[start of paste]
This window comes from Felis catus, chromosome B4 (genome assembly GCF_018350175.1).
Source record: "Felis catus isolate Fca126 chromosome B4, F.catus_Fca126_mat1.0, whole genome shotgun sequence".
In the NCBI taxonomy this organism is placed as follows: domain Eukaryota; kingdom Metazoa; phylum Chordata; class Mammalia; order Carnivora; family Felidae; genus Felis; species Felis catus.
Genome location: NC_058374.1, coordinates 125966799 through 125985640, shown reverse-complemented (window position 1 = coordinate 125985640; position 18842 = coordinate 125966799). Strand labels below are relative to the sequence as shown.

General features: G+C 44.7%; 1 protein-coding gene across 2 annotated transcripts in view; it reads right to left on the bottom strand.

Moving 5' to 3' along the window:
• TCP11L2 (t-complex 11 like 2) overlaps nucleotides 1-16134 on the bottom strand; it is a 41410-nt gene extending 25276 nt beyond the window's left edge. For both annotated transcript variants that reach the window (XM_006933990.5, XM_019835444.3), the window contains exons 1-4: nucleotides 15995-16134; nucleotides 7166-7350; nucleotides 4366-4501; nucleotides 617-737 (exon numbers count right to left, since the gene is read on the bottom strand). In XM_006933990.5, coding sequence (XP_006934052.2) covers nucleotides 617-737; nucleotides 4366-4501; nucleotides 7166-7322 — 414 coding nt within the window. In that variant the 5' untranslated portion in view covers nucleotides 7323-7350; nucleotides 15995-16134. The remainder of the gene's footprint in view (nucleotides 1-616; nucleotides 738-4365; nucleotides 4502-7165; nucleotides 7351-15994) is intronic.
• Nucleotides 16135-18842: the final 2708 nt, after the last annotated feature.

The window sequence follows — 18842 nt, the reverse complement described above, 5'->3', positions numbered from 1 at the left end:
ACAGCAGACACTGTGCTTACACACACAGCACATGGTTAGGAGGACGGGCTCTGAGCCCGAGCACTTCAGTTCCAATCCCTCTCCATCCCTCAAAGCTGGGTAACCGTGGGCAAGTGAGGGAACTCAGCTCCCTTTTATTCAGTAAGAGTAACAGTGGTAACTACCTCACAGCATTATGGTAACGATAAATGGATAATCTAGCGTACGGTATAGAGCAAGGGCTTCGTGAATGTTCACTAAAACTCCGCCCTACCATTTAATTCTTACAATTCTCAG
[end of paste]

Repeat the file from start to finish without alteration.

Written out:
This window comes from Felis catus, chromosome B4 (genome assembly GCF_018350175.1).
Source record: "Felis catus isolate Fca126 chromosome B4, F.catus_Fca126_mat1.0, whole genome shotgun sequence".
In the NCBI taxonomy this organism is placed as follows: domain Eukaryota; kingdom Metazoa; phylum Chordata; class Mammalia; order Carnivora; family Felidae; genus Felis; species Felis catus.
Genome location: NC_058374.1, coordinates 125966799 through 125985640, shown reverse-complemented (window position 1 = coordinate 125985640; position 18842 = coordinate 125966799). Strand labels below are relative to the sequence as shown.

General features: G+C 44.7%; 1 protein-coding gene across 2 annotated transcripts in view; it reads right to left on the bottom strand.

Moving 5' to 3' along the window:
• TCP11L2 (t-complex 11 like 2) overlaps nucleotides 1-16134 on the bottom strand; it is a 41410-nt gene extending 25276 nt beyond the window's left edge. For both annotated transcript variants that reach the window (XM_006933990.5, XM_019835444.3), the window contains exons 1-4: nucleotides 15995-16134; nucleotides 7166-7350; nucleotides 4366-4501; nucleotides 617-737 (exon numbers count right to left, since the gene is read on the bottom strand). In XM_006933990.5, coding sequence (XP_006934052.2) covers nucleotides 617-737; nucleotides 4366-4501; nucleotides 7166-7322 — 414 coding nt within the window. In that variant the 5' untranslated portion in view covers nucleotides 7323-7350; nucleotides 15995-16134. The remainder of the gene's footprint in view (nucleotides 1-616; nucleotides 738-4365; nucleotides 4502-7165; nucleotides 7351-15994) is intronic.
• Nucleotides 16135-18842: the final 2708 nt, after the last annotated feature.

The window sequence follows — 18842 nt, the reverse complement described above, 5'->3', positions numbered from 1 at the left end:
ACAGCAGACACTGTGCTTACACACACAGCACATGGTTAGGAGGACGGGCTCTGAGCCCGAGCACTTCAGTTCCAATCCCTCTCCATCCCTCAAAGCTGGGTAACCGTGGGCAAGTGAGGGAACTCAGCTCCCTTTTATTCAGTAAGAGTAACAGTGGTAACTACCTCACAGCATTATGGTAACGATAAATGGATAATCTAGCGTACGGTATAGAGCAAGGGCTTCGTGAATGTTCACTAAAACTCCGCCCTACCATTTAATTCTTACAATTCTCAG